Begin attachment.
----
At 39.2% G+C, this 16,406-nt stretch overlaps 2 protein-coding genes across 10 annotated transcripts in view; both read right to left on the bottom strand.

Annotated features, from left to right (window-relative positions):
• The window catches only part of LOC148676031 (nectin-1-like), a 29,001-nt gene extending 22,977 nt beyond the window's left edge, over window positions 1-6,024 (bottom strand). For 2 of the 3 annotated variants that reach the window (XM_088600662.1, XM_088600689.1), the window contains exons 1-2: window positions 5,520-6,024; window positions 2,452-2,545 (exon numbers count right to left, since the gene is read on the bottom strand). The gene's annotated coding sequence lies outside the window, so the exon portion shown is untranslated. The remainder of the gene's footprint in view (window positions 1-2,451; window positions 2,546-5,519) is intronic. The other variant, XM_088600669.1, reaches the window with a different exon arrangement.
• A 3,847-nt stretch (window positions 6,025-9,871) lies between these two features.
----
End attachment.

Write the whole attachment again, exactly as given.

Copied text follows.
At 39.2% G+C, this 16,406-nt stretch overlaps 2 protein-coding genes across 10 annotated transcripts in view; both read right to left on the bottom strand.

Annotated features, from left to right (window-relative positions):
• The window catches only part of LOC148676031 (nectin-1-like), a 29,001-nt gene extending 22,977 nt beyond the window's left edge, over window positions 1-6,024 (bottom strand). For 2 of the 3 annotated variants that reach the window (XM_088600662.1, XM_088600689.1), the window contains exons 1-2: window positions 5,520-6,024; window positions 2,452-2,545 (exon numbers count right to left, since the gene is read on the bottom strand). The gene's annotated coding sequence lies outside the window, so the exon portion shown is untranslated. The remainder of the gene's footprint in view (window positions 1-2,451; window positions 2,546-5,519) is intronic. The other variant, XM_088600669.1, reaches the window with a different exon arrangement.
• A 3,847-nt stretch (window positions 6,025-9,871) lies between these two features.